“Everybody’s getting quite tired, and we can’t sustain this for a long amount of time,” said Sgt. Patrick Frenette to the hamlet’s council Aug. 14.
“So if we don’t action any possible solutions long term and short term, something’s going to collapse, something’s going to give.”
He was referencing lack of resources and burnout from responders and medical professionals who are taking on a large workload in the wake of rising calls for service. Total calls for service were up 23 per cent for the year as of Frenette’s report, thought to be attributed to the impact of the beer and wine store, which opened late 2021.
Calls involving alcohol are up 42 per cent over last year, added Frenette. Prisoners are up 70 per cent, and Frenette anticipates more than 1,000 prisoners by the end of the year – at 652 as of the August council meeting – for a record.
One of the only statistics down is community engagements, which as Frenette said, “It’s difficult to be proactive when you’re up to 1,800 calls in six months.”
Asked about what resources the Rankin Inlet RCMP may receive to help them accommodate the increasing needs, Frenette indicated a new detachment might be looked at in 2026-27 and a new constable position in 2025.
Deputy mayor Martha Hickes quipped, “If I was the big boss, I’d shut it down today,” about the beer and wine store.
For Coun. Megan Pizzo-Lyall, the circumstances were more dire.
Saying she’s “known for being pushy and radical” but with a commitment to keeping people safe, she feels that “things are just getting worse. I feel like we’re ignored by the government.”
Pizzo-Lyall went on to say, “I need to state for the record, my dismay and my disappointment with our government elected leaders because we are in a state of what I would think is an emergency.”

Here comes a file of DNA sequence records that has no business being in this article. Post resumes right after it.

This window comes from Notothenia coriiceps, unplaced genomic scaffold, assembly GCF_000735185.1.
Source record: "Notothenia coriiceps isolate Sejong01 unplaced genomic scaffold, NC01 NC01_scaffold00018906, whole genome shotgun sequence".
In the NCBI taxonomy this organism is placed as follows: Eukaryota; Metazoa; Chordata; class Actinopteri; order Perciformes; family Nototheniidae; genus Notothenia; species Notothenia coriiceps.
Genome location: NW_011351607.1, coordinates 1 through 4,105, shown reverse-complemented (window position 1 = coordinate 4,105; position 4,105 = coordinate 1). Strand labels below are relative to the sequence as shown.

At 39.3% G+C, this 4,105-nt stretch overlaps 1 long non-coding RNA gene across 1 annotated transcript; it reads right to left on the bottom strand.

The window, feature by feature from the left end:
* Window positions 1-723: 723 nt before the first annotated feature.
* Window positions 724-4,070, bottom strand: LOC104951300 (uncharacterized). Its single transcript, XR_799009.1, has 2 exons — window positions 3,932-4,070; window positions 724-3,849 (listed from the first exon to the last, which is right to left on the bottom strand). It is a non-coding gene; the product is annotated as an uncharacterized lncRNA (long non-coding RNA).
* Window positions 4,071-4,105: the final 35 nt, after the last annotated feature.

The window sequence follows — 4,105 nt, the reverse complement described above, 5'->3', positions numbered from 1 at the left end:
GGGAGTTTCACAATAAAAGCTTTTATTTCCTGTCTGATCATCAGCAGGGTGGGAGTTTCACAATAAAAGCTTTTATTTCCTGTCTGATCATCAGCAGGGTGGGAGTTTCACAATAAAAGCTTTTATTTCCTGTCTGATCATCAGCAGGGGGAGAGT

Mental health and addictions, combined with lack of capacity to address them, have reached that point, she said.
“It’s a dim future if that’s what we’re facing now. It could just continue to get worse,” she said, going on to reference the outcome from a spring council meeting on the same subject for the hamlet to push for action regarding the store.
“What’s the end before the government listens and does something when we have cried for help over and over again? And nothing, except an offer of closing the beer and wine store for an extra day and limiting the amount of alcohol. That’s not even what we wanted. We wanted more mental health services.”
Coun. Michael Shouldice said the hamlet kicked the door open on addressing the store.
“If we don’t follow up, if we don’t keep it in the public’s view, if we do not do that, it’ll disappear,” he said. “People will go, ‘Ah well, they tried.’”
Coun. Lynn Rudd added that council has a responsibility to deliver public messaging as well.
“We should be doing this stuff on top of asking for help from our government or other organizations,” she said. “We have that obligation.”
Coun. Danny Kowmuk echoed his support, agreeing with Rudd that the community has a role too.
Shouldice had been thinking about what it means to be an effective council.
“We’re not responsible for absolutely everything in the world, and we have to be able to define what is it that we can influence, and if we can influence, what’s the best way that we can do that?” he wondered.
He said council needs to have its top messages nailed down and at the ready to discuss with the public.
“Being message driven is a consistent thing for us all, it’s a uniting thing, and we need to be clear on that,” he said, adding he doesn’t mind badgering people with follow-up communications to pursue his goals.
He agreed with Pizzo-Lyall about putting some urgency on this issue.
“We need to take our town back,” said Mayor Harry Towtongie. “Stop this alcohol beating everybody up.”
Stewart Burnett, Local Journalism Initiative Reporter, Kivalliq News